Prior to this season, Kaiser seemed like a natural candidate to spend an extra year in the USHL. There are just very, very few players these days that can make the jump straight from Minnesota high school hockey to the NCAA level. Kaiser was able to play 11 games with the Dubuque Fighting Saints of the USHL in the fall of 2019, but Covid kept him from getting any additional games after his high school season ended. Add in his youth and relative lack of physcial strength, and it seemed to make sense to give him that extra year to develop before bringing him in to play college hockey.
But Minnesota Duluth had space on their blue line, needing to replace major minutes from Hobey Baker winner Scott Perunovich, Dylan Samberg and Nick Wolff, all of whom signed NHL contracts last spring. That gave Kaiser an opportunity at UMD and he has run with it. He has stepped in from Day One to be a major contributor for the Bulldogs.
Because they’re roughly the same size and both overall very talented players, I think there is a bit of a natural inclination from some people to compare Kaiser to Scott Perunovich. I don’t think that’s correct though. Perunovich’s vision and hockey sense made him an otherworldly offensive player, and I don’t really see that from Kaiser. Which is no knock on Kaiser, there aren’t many players in the world on Perunovich’s level when it comes to that. Instead, I think Kaiser is much closer to a smaller version of Dylan Samberg; a player that can contribute offensively, but where he really shines is using his athleticism and skating ability to be an incredibly effective defender.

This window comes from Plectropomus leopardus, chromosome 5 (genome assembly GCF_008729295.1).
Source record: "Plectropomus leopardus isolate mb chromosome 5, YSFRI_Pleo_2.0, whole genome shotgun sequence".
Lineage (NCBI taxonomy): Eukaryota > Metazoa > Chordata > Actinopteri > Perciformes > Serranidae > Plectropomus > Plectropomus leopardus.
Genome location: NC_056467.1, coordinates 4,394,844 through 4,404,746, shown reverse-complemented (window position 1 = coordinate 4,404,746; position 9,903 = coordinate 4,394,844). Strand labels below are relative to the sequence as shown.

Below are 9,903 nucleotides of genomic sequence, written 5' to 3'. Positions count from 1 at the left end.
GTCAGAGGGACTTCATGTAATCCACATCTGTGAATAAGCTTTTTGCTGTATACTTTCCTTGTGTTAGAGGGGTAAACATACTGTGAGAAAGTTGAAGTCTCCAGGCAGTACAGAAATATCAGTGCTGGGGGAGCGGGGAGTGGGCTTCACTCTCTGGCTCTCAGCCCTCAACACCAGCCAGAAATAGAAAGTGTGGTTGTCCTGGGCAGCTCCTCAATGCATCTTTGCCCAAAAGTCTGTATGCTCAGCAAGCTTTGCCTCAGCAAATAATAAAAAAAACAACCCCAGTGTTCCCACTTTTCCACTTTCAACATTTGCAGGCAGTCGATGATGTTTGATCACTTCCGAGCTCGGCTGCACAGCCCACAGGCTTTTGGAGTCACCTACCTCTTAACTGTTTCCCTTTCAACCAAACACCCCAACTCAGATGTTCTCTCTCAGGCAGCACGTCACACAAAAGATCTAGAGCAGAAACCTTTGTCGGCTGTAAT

Here are a couple examples of that in practice. Because he is so quick and so good on his edges, he’s able to play tight gaps defending one-on-one and can be absolutely suffocating.
Sometimes this can get him into trouble. He took a penalty when his stick got caught in the skates of the player he was defending. But the good far outweighs the bad. He’s like an elite NFL cornerback that can just shadow receivers and shut them down.